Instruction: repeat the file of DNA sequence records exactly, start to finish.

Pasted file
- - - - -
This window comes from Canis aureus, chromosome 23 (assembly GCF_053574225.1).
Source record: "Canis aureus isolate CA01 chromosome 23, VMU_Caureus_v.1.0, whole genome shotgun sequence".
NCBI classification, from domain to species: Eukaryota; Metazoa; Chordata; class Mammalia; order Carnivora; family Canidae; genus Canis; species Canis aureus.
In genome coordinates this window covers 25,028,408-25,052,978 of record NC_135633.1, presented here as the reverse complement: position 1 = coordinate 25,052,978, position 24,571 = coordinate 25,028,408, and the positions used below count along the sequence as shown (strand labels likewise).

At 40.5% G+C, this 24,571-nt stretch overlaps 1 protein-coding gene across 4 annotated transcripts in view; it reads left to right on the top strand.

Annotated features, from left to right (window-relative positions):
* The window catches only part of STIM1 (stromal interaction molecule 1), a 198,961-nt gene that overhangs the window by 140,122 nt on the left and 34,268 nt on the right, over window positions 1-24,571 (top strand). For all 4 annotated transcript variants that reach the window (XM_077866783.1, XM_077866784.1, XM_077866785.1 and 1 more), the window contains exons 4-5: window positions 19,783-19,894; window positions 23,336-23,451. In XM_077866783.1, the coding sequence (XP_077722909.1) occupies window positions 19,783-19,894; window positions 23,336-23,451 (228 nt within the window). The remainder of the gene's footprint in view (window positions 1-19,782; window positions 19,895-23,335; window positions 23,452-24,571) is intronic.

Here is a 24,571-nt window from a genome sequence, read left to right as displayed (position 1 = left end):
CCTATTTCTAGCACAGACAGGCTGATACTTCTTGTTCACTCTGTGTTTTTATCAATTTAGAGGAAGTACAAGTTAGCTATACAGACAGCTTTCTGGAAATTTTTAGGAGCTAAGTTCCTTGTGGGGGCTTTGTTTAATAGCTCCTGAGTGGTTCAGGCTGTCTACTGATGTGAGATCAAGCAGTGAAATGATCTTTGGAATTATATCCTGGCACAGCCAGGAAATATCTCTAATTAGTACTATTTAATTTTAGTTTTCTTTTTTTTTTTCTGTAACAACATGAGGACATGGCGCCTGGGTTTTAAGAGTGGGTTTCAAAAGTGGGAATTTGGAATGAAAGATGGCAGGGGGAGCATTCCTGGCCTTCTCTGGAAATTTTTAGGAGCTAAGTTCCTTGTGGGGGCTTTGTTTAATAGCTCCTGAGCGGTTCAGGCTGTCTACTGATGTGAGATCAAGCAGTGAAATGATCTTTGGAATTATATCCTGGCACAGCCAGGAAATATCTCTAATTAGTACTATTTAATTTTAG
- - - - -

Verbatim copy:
This window comes from Canis aureus, chromosome 23 (assembly GCF_053574225.1).
Source record: "Canis aureus isolate CA01 chromosome 23, VMU_Caureus_v.1.0, whole genome shotgun sequence".
NCBI classification, from domain to species: Eukaryota; Metazoa; Chordata; class Mammalia; order Carnivora; family Canidae; genus Canis; species Canis aureus.
In genome coordinates this window covers 25,028,408-25,052,978 of record NC_135633.1, presented here as the reverse complement: position 1 = coordinate 25,052,978, position 24,571 = coordinate 25,028,408, and the positions used below count along the sequence as shown (strand labels likewise).

At 40.5% G+C, this 24,571-nt stretch overlaps 1 protein-coding gene across 4 annotated transcripts in view; it reads left to right on the top strand.

Annotated features, from left to right (window-relative positions):
* The window catches only part of STIM1 (stromal interaction molecule 1), a 198,961-nt gene that overhangs the window by 140,122 nt on the left and 34,268 nt on the right, over window positions 1-24,571 (top strand). For all 4 annotated transcript variants that reach the window (XM_077866783.1, XM_077866784.1, XM_077866785.1 and 1 more), the window contains exons 4-5: window positions 19,783-19,894; window positions 23,336-23,451. In XM_077866783.1, the coding sequence (XP_077722909.1) occupies window positions 19,783-19,894; window positions 23,336-23,451 (228 nt within the window). The remainder of the gene's footprint in view (window positions 1-19,782; window positions 19,895-23,335; window positions 23,452-24,571) is intronic.

Here is a 24,571-nt window from a genome sequence, read left to right as displayed (position 1 = left end):
CCTATTTCTAGCACAGACAGGCTGATACTTCTTGTTCACTCTGTGTTTTTATCAATTTAGAGGAAGTACAAGTTAGCTATACAGACAGCTTTCTGGAAATTTTTAGGAGCTAAGTTCCTTGTGGGGGCTTTGTTTAATAGCTCCTGAGTGGTTCAGGCTGTCTACTGATGTGAGATCAAGCAGTGAAATGATCTTTGGAATTATATCCTGGCACAGCCAGGAAATATCTCTAATTAGTACTATTTAATTTTAGTTTTCTTTTTTTTTTTCTGTAACAACATGAGGACATGGCGCCTGGGTTTTAAGAGTGGGTTTCAAAAGTGGGAATTTGGAATGAAAGATGGCAGGGGGAGCATTCCTGGCCTTCTCTGGAAATTTTTAGGAGCTAAGTTCCTTGTGGGGGCTTTGTTTAATAGCTCCTGAGCGGTTCAGGCTGTCTACTGATGTGAGATCAAGCAGTGAAATGATCTTTGGAATTATATCCTGGCACAGCCAGGAAATATCTCTAATTAGTACTATTTAATTTTAG